David Marlow has a good reason to be smiling -- his 97E is a beauty. When buying a Marlow you will get the value of his involvement and expertise in both the design, outfitting, and in the build process.
David Marlow is a lifelong yachtsman, both power and sail, and he has a keen eye for what looks good in fiberglass. When he started his company over 11 years ago he took some of the best ideas around in offshore motoryacht design and then mixed them together in his own way to make the Marlow secret sauce. It has ended up producing some beautiful boats.
To some degree Marlow has even been a visionary in the industry, stating for one an all to hear that heavy displacement "crawler trawlers" were not the only way to do long distance cruising -- it could be done comfortably in lighter semi-displacement boats as well. Over the last 10 years many more people, and other builders, have gravitated to his way of thinking.
All of this is to say that when you commission a Marlow Yacht you get David Marlow and all of his experience and insight, in the bargain. We like it when the owner of the company is deeply involved with the details of each boat and works closely with the buyer. The Marlow boats are built in China and David is often there.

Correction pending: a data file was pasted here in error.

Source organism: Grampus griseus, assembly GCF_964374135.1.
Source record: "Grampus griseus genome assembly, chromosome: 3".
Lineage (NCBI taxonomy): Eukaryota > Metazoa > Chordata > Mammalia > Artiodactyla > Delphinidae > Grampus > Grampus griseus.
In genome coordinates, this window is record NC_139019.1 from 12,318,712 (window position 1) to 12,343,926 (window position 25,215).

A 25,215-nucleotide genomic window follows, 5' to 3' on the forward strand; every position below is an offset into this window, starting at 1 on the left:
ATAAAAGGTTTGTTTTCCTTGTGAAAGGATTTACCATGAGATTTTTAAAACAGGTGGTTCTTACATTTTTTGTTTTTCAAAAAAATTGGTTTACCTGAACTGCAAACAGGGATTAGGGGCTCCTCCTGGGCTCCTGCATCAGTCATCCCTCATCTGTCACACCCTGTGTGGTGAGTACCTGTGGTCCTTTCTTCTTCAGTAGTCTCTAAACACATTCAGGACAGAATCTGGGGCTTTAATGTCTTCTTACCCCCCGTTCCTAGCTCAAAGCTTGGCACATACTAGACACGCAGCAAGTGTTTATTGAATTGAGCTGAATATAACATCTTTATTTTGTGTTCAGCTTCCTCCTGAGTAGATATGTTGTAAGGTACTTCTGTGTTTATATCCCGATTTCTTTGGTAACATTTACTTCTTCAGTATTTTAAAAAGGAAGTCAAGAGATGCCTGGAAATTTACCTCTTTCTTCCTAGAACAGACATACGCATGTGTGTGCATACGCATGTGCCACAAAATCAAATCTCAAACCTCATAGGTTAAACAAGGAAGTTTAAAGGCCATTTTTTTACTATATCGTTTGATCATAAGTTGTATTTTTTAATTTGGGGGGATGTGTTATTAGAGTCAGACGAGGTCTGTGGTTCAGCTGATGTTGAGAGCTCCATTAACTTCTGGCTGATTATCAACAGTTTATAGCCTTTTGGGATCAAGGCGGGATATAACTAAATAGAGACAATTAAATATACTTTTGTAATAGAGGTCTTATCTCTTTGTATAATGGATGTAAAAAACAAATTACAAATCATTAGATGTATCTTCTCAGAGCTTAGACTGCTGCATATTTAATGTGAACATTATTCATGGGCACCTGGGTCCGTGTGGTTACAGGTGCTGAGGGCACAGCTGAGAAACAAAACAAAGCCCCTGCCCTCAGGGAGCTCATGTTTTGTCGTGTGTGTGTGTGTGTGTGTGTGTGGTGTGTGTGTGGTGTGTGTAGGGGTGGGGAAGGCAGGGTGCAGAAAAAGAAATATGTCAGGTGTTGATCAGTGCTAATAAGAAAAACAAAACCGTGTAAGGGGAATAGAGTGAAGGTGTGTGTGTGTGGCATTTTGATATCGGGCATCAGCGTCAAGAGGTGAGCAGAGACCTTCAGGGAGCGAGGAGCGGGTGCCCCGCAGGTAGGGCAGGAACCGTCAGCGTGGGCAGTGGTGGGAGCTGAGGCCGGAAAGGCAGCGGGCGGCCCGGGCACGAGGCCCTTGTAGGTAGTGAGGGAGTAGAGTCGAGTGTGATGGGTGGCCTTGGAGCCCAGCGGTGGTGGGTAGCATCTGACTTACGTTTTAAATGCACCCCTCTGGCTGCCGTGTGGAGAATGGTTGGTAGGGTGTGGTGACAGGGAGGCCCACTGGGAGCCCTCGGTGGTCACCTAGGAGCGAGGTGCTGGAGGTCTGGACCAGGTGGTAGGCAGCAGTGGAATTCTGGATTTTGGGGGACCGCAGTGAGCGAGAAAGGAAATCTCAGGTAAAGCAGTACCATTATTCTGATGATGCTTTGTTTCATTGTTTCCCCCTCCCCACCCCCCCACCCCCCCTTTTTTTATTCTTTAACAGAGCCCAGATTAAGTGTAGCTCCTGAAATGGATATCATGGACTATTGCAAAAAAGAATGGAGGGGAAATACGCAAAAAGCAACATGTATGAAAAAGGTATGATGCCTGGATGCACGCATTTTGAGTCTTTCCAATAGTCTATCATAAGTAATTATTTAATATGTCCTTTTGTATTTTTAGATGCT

If you like the Marlow look, and you buy into David's concept of offshore cruising, then he is a man you should talk to before signing a contract with anyone else, in our opinion. You may or may not strike a deal, but in any case, chances are you will come away knowing more than when you began.
Standard and Optional Equipment
Marlow Yachts 97E (2012-) Standard and Optional Equipment
= Standard = Optional
Marlow Yachts 97E (2012-) Warranty
Marlow Yachts 97E (2012-) Warranty Information
Warranties change from time to time. While BoatTEST.com has tried to ensure the most up-to-date warranty offered by each builder, it does not guarantee the accuracies of the information presented below. Please check with the boat builder or your local dealer before you buy any boat.
Full Warranty Information on this brand coming soon!